Nosebleeds (Sinus Squeeze)

I have noticed that beginning scuba divers frequently have nosebleeds. Could you please tell me what causes them?
New divers often report nosebleeds after diving primarily because they are unaware of the importance of equalizing the sinuses and middle ears (via the Valsalva method). The barotrauma that is produced when the sinuses are not cleared can cause blood vessels in the lining of the nose to burst. These vessels lie very close to the top of the mucous membrane-lining in the nose and sinuses, and the blood can come from the lining in either. This type of barotrauma -- generally the result of air being trapped within the sinuses – is not always painful, though the presence of blood can be disconcerting to a new diver. With this type of injury, blood can run down the back of the throat or pool in the sinus below the eye and emerge at a different time. It can also act as a growth medium for bacteria and result in sinus infections.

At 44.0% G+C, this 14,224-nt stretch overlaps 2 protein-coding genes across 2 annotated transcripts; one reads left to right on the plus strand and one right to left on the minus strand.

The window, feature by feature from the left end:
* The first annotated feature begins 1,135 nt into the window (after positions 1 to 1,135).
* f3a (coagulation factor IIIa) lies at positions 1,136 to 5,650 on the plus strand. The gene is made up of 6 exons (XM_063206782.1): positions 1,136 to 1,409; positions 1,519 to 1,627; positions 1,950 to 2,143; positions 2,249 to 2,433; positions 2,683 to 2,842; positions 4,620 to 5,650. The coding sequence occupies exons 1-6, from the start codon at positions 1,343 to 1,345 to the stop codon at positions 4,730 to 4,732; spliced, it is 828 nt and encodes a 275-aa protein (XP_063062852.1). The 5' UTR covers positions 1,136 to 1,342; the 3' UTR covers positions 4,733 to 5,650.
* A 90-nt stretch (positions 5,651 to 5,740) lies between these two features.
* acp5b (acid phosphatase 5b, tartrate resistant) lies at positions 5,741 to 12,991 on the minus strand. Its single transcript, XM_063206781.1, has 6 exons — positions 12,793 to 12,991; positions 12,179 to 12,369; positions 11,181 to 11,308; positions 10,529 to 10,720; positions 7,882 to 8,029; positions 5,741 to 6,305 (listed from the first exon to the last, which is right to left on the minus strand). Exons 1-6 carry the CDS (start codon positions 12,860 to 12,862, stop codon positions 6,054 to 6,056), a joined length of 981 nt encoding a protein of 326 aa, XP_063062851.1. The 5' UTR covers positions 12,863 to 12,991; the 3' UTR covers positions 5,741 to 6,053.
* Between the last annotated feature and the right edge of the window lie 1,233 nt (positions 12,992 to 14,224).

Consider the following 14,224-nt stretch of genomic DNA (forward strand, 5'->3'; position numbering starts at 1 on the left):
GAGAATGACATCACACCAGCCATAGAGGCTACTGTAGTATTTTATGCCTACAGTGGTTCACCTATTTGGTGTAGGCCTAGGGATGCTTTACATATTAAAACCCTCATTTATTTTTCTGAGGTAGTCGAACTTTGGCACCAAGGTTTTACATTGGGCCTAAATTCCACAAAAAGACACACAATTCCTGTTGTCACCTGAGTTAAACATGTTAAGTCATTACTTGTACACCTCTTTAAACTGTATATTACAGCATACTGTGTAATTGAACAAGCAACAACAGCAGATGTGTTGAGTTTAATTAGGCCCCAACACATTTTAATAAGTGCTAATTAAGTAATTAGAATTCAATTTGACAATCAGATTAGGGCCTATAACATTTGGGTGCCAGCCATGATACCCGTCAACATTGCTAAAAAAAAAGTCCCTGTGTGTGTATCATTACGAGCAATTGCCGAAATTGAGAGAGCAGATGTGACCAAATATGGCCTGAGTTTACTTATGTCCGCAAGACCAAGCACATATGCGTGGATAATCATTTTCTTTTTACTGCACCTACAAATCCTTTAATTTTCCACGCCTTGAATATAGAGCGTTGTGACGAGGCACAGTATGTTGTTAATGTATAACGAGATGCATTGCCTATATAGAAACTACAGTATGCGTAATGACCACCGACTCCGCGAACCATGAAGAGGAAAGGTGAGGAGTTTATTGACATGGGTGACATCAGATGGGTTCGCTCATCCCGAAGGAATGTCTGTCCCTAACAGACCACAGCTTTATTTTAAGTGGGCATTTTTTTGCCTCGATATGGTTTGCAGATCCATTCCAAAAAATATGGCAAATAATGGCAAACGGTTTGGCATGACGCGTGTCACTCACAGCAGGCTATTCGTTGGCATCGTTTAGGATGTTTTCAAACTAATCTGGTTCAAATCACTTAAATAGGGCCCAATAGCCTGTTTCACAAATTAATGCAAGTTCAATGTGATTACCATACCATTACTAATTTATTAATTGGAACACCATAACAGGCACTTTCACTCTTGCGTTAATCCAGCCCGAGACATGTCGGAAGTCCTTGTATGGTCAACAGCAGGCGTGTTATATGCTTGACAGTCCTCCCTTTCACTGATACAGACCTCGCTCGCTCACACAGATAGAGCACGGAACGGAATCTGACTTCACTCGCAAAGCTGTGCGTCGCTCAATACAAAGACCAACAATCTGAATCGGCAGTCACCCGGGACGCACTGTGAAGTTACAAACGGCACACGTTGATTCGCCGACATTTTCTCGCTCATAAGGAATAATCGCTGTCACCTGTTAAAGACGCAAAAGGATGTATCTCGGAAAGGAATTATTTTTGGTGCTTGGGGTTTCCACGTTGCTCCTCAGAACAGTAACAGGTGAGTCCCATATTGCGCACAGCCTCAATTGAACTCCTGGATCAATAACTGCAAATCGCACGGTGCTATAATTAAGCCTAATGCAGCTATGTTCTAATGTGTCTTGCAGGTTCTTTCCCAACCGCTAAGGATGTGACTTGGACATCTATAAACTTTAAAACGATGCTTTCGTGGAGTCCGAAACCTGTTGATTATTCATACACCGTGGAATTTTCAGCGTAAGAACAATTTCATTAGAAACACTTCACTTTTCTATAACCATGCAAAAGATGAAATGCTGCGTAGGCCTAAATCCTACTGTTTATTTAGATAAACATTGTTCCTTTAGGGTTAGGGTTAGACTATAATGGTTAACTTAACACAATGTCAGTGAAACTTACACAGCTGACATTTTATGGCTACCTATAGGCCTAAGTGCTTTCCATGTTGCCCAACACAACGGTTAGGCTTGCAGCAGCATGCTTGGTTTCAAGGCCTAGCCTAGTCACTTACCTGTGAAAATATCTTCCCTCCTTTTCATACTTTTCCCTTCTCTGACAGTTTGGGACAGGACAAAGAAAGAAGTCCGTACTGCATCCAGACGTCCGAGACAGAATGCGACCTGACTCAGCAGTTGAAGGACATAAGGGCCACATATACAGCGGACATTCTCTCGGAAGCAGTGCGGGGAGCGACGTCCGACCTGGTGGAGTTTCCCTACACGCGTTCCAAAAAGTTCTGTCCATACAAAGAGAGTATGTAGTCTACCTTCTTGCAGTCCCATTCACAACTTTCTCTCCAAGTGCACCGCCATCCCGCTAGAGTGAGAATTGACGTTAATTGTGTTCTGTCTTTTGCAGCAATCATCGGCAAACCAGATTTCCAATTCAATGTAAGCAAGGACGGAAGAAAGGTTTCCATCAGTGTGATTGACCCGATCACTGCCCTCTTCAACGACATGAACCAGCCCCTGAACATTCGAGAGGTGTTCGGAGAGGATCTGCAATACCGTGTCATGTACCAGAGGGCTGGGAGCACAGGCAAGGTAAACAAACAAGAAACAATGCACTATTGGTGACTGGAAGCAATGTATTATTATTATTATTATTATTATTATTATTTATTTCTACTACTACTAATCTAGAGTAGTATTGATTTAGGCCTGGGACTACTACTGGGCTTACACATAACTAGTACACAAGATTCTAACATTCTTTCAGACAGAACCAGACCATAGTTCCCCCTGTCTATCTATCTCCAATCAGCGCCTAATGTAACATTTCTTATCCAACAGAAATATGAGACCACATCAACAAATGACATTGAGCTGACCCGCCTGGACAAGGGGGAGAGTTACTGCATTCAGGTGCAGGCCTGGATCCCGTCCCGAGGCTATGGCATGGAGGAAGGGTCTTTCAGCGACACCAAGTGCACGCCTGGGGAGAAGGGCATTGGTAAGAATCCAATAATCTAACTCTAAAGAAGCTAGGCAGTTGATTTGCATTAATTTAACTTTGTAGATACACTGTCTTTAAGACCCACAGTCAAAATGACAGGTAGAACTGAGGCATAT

Individuals with a history of sinus trouble, allergies, a broken nose, or deviated septum, as well as divers who currently have colds may find the clearing procedure difficult to accomplish and may experience a problem with nosebleeds. It's always best not to dive with a cold or any condition that may block the sinus air passages.

We suggest a slow, gentle descent with frequent equalizing to help decrease the risk of sinus barotrauma. Divers who are unable to clear their sinuses or have frequent nosebleeds when scuba diving should see their personal physicians or ear-nose-and-throat specialists for evaluation.
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